Canada at “pivotal” moment when it comes to Arctic, says minister of Northern Affairs

Dan Vandal, Canada’s minister of Northern Affairs, speaks at Northern Lights, an Arctic business and culture conference, in Ottawa on Wednesday. (Eilis Quinn/Eye on the Arctic)

Canada is at a pivotal moment when it comes to the Arctic and must ensure economic opportunities will benefit northerners and their communities, Dan Vandal, the federal minister of Northern Affairs told an Ottawa conference on Wednesday.

“We are at a pivotal time in Canada, where Canada has the opportunity, as well as the moral responsibility, to strengthen Arctic and northern communities,” Vandal said in keynote speech at Northern Lights, an Arctic business and culture conference held annually.

“We need to make the most of emerging economic opportunities while ensuring that northerners are full participants and the beneficiaries of growth.”

Vandal spent a portion of his address talking up Canada’s Arctic and Northern Policy Framework, a policy co-developed over two years with Indigenous governments, the northern territories and certain provinces and other stakeholders and released just before the 2019 federal election. Although many praised the inclusiveness of the process, some experts said the final product was short on specifics that would lead to concrete progress on northern files.

But on Wednesday, Vandal said the policy would be an important tool towards northern and economic development.

“This year, we will move from co-development to co-implementation, establishing government mechanisms and implementation plans to bring the framework’s priorities to life,” he said.

Devolution in Canada’s eastern Arctic territory of Nunavut

Vandal also pointed to the 2019 Nunavut devolution agreement-in-principle signed between the territory, the federal government and Nunavut Tunngavik Incorporated, which represents Inuit in Nunavut, as an important step towards economic development in the North. Implementation will be done over five years.

“The government and the people of Nunavut will soon make all the decisions about and take greater control over the territory’s lands and the territory’s resources. That is how it should be, putting the decision making in the hands of those who live there,” Vandal said to applause from a crowd of approximately 1200 that included Nunavut Premier Joe Savikataaq and leaders of Inuit organizations from across Canada.

Northern Lights is taking place at Ottawa’s Shaw Centre and runs until February 8.

Write to Eilís Quinn at eilis.quinn(at)cbc.ca

Related stories from around the North:

Canada: Circumpolar partnerships will be increasingly important for Canada’s North, Ottawa Arctic conference hears, Eye on the Arctic

Finland: The Arctic Railway – Building a future or destroying a culture? Eye on the Arctic

Norway: Novatek touts Arctic LNG projects at Norwegian conference, declines media questions, The Independent Barents Observer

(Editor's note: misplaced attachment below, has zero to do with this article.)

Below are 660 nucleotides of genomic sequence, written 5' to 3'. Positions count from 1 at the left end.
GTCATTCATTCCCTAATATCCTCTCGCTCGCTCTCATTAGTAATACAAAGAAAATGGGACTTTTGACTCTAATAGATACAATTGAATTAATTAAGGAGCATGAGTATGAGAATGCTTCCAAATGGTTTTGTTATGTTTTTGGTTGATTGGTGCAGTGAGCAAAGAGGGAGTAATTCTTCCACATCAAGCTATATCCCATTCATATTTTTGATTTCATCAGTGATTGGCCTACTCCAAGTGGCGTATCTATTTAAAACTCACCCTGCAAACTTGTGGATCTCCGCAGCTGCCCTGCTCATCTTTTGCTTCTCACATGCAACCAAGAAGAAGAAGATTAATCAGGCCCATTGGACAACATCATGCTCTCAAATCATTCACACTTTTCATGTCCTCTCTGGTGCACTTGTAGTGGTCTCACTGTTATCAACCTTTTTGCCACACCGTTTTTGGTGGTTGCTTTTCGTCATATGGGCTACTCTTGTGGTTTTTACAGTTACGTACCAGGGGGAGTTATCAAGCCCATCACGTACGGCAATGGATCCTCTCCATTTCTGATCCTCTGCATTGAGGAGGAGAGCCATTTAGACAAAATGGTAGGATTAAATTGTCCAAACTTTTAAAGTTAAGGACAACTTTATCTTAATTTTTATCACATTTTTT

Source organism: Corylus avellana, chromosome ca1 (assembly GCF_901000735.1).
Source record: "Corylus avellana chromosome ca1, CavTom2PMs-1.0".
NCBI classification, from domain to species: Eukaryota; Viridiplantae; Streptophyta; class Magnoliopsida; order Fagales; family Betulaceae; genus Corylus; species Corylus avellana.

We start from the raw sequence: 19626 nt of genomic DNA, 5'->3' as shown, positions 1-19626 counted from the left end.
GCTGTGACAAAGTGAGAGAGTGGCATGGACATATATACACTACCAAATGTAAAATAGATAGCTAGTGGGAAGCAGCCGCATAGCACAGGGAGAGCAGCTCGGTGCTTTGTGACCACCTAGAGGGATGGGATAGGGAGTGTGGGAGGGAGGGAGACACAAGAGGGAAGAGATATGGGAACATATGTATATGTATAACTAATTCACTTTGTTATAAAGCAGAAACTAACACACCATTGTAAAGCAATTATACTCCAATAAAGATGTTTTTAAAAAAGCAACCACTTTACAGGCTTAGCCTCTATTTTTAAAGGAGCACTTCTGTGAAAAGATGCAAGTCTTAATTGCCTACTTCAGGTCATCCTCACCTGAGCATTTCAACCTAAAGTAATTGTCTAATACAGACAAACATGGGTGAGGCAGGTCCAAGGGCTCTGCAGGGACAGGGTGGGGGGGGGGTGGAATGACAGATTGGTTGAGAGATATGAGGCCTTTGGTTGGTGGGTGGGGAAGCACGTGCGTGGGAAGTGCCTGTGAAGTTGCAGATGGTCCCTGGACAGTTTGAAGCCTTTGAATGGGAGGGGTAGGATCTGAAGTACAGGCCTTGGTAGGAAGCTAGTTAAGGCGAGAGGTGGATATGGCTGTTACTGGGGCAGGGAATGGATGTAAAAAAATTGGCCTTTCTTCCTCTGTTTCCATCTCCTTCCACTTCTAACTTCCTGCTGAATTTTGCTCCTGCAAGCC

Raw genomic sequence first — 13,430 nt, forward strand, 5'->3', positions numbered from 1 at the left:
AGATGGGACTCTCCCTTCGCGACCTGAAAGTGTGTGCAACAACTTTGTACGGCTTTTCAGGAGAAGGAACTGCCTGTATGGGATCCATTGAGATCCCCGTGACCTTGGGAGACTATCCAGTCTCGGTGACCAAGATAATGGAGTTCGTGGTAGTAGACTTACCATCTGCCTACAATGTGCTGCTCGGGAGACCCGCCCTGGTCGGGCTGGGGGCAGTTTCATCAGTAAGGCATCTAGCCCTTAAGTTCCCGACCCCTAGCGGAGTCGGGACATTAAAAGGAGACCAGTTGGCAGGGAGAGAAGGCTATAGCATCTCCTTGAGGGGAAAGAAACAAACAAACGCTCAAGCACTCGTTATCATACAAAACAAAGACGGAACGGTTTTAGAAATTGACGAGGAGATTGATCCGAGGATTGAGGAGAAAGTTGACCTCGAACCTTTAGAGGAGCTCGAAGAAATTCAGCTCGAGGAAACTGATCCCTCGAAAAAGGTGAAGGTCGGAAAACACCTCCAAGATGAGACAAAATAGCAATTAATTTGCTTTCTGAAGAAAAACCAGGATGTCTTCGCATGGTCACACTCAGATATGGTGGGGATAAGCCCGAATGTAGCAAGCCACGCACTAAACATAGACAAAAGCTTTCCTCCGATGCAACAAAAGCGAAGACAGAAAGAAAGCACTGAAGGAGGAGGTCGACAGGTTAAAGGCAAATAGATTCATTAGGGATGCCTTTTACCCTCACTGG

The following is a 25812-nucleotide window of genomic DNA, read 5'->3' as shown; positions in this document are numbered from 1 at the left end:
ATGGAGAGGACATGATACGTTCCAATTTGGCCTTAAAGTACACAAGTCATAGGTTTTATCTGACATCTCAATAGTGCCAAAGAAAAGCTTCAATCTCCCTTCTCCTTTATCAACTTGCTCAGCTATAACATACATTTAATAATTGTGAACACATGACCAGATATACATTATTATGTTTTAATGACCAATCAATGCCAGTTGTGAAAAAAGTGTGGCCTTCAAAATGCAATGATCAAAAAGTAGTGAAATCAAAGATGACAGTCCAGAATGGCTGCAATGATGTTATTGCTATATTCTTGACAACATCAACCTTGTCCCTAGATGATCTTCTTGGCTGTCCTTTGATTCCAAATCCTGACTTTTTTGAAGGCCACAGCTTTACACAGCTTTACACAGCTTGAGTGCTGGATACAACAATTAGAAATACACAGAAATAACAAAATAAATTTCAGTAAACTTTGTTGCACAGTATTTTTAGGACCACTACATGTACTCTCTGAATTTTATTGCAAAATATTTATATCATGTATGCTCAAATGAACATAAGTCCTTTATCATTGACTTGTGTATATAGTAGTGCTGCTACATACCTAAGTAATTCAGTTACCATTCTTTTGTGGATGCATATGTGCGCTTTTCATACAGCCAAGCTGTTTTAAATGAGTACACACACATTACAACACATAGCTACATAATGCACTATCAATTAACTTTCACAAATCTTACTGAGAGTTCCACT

Russia: Inuit from Alaska, Canada, Greenland & Russia condemn U.S. torpedoing of Arctic Council declaration, Eye on the Arctic

Sweden: Indigenous reindeer herders request emergency aid after drought, wildfires ravage Sweden, Eye on the Arctic

United States: Bill to protect ANWR passes early hurdle in Washington, CBC News

Eilís Quinn, Eye on the Arctic

Eilís Quinn, Eye on the Arctic

Eilís Quinn is an award-winning journalist and manages Radio Canada International’s Eye on the Arctic news cooperation project. Eilís has reported from the Arctic regions of all eight circumpolar countries and has produced numerous documentary and multimedia series about climate change and the issues facing Indigenous peoples in the North.

Her investigative report "Death in the Arctic: A community grieves, a father fights for change," about the murder of Robert Adams, a 19-year-old Inuk man from Arctic Quebec, received the silver medal for “Best Investigative Article or Series” at the 2019 Canadian Online Publishing Awards. The project also received an honourable mention for excellence in reporting on trauma at the 2019 Dart Awards in New York City.

Her report “The Arctic Railway: Building a future or destroying an culture?” on the impact a multi-billion euro infrastructure project would have on Indigenous communities in Arctic Europe was a finalist at the 2019 Canadian Association of Journalists award in the online investigative category.

Her multimedia project on the health challenges in the Canadian Arctic, "Bridging the Divide," was a finalist at the 2012 Webby Awards.

Her work on climate change in the Arctic has also been featured on the TV science program Découverte, as well as Le Téléjournal, the French-Language CBC’s flagship news cast.

Eilís has worked for media organizations in Canada and the United States and as a TV host for the Discovery/BBC Worldwide series "Best in China."

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